Ohio’s success with rape kits

Orwall says a key part of Ohio’s success has been the streamlined team model they use.

“The model, since it’s doing different components, also allows them to hire staff and they start working within months, right? So these staff have the ability to participate and they learn the other functions as time goes on. They learn on the job while they’re getting parts of the kits tested and they do these team models where they have goals, they keep each other accountable and they have a lot of pressure from leadership that everything will be tested within 25 days, which is really pretty incredible,” Orwall said.

Orwall is hopeful Washington can copy Ohio’s system.

“We do have some unused lab capacity that would allow us to do this kind of model,” she said, calling it “high-throughput lab.”

“We could bring on additional staff and maybe come up with this kind of assembly line process to expedite the testing,” Orwall said. “So I’m hopeful that we can maybe look at this as something we can embrace.”

The plan would be to hire 4-5 new staff members at the state lab, but have them work in that team model. They essentially train on the job and are ready to start working in months rather than years. Orwall believes that working in that team environment, rather than alone, could also help with retention.

The state would also need to get the robotic equipment used in the lab.

As for the costs.

“I don’t know all the costs,” Orwall said. “I know we do have some good equipment, but as far as this ability to batch large amounts; you know right now it’s like an individual picking up liquid from a tube and putting into another tube.”

The robots, however, can process about 50 samples at a time, with less human error, she notes. But she points out that it’s a onetime cost, and well worth the money if leads to more rapid justice and keeps dangerous rapists off the street.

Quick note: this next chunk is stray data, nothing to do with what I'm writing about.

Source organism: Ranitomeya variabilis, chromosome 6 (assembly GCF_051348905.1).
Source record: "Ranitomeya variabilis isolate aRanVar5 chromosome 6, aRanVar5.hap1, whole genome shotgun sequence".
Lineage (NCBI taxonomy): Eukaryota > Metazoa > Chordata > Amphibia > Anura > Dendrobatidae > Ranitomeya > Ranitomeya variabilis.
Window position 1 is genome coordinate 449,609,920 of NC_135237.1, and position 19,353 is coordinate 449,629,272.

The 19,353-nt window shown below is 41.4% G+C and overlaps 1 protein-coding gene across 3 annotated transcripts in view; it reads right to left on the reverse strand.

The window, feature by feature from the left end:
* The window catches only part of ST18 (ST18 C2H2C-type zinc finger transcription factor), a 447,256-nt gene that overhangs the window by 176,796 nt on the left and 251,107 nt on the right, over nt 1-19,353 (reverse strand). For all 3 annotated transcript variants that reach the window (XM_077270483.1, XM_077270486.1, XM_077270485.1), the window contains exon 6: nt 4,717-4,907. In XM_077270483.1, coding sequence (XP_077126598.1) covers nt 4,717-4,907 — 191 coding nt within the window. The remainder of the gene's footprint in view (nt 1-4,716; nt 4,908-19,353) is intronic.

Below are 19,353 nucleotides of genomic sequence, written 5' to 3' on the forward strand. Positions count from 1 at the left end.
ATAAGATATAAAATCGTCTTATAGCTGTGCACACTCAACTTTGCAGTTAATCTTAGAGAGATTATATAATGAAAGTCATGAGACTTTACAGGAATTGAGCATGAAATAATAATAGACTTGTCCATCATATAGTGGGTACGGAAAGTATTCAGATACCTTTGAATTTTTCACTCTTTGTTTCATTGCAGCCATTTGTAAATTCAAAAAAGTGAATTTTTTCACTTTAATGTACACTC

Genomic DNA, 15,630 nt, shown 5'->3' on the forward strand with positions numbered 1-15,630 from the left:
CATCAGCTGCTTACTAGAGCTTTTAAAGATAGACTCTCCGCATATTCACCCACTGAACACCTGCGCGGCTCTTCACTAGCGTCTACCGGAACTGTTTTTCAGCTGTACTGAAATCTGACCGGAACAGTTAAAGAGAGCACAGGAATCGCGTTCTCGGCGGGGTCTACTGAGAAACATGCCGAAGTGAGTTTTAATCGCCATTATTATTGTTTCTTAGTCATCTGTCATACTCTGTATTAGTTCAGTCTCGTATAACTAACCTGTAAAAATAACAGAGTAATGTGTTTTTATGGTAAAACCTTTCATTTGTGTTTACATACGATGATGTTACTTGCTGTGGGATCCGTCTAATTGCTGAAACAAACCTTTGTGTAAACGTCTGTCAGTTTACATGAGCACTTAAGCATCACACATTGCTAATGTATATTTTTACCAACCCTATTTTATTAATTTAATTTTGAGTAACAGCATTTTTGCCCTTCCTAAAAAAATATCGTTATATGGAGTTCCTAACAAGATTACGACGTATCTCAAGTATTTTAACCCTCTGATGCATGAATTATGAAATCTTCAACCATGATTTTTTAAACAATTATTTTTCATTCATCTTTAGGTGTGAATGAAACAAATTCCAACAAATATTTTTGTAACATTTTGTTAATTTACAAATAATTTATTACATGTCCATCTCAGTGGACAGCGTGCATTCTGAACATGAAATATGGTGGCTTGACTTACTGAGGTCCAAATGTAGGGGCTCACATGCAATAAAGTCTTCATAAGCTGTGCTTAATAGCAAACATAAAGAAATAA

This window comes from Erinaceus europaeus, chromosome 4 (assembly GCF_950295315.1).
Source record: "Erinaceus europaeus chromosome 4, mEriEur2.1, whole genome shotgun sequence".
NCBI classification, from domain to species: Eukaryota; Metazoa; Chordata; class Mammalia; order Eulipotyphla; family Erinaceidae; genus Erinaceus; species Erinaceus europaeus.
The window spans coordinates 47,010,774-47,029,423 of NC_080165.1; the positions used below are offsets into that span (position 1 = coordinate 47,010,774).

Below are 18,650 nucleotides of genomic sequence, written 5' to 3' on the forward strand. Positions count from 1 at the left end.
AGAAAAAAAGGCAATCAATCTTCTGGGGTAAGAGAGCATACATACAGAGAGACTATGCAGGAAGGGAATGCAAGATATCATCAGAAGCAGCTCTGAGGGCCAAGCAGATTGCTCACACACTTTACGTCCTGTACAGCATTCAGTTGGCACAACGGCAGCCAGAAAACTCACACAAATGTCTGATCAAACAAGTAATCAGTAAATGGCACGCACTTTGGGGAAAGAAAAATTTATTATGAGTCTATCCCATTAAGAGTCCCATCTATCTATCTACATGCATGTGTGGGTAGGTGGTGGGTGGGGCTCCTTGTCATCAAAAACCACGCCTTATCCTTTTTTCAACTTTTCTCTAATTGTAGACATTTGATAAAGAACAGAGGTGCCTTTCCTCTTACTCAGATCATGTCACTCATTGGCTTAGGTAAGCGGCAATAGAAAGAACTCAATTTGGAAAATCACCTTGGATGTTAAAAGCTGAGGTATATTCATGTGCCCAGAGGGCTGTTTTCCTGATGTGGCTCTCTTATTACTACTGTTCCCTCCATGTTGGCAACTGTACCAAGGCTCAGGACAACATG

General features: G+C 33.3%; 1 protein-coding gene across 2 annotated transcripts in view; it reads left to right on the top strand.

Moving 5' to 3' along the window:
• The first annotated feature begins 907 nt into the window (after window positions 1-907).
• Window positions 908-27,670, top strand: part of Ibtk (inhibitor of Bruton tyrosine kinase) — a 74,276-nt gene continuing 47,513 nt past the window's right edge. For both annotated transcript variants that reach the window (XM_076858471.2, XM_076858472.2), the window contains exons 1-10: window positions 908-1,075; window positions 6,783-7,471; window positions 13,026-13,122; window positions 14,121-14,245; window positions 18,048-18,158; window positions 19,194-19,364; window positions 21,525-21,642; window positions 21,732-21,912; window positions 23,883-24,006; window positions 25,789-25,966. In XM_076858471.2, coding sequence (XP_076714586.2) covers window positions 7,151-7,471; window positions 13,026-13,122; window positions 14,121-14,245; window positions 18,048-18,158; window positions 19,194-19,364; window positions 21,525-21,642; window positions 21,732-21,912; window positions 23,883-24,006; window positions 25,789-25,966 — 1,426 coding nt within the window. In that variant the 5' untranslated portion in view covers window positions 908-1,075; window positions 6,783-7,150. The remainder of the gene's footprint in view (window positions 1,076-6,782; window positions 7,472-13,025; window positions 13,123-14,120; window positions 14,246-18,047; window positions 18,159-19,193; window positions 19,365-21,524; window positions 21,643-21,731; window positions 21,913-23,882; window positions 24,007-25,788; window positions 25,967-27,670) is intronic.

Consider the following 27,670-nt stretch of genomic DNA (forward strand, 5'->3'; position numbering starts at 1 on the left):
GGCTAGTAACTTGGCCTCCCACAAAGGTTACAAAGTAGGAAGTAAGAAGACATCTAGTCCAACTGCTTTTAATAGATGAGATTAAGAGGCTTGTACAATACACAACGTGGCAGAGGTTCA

Members of the state crime lab who joined Orwall on the Ohio trip agree with the lawmaker’s takeaways, and are currently looking into what equipment is needed, along with other necessary changes to implement this model. They are also considering the overall cost that Orwall and others on the legislative sexual assault task force will use to introduce this next legislative session.

The full number of  untested rape kits in Washington is not yet known. A team out of the attorney general’s office is currently in the middle of doing a statewide inventory. Results are expected in a few months. Orwall believes those results will show the number of untested kits statewide is much higher than 10,000.

Orwall says Washington state has failed those thousands of rape survivors.

“I just want them to know we’re committed to making this right,” she said fighting back tears. “Because I just feel like we failed so many people.  As I’ve met survivors I know these are things that impact them their entire life. These are scars that do not go away. And I do think, as we move forward, we’re going to help a lot of survivors heal and that gives me hope.”

Most Popular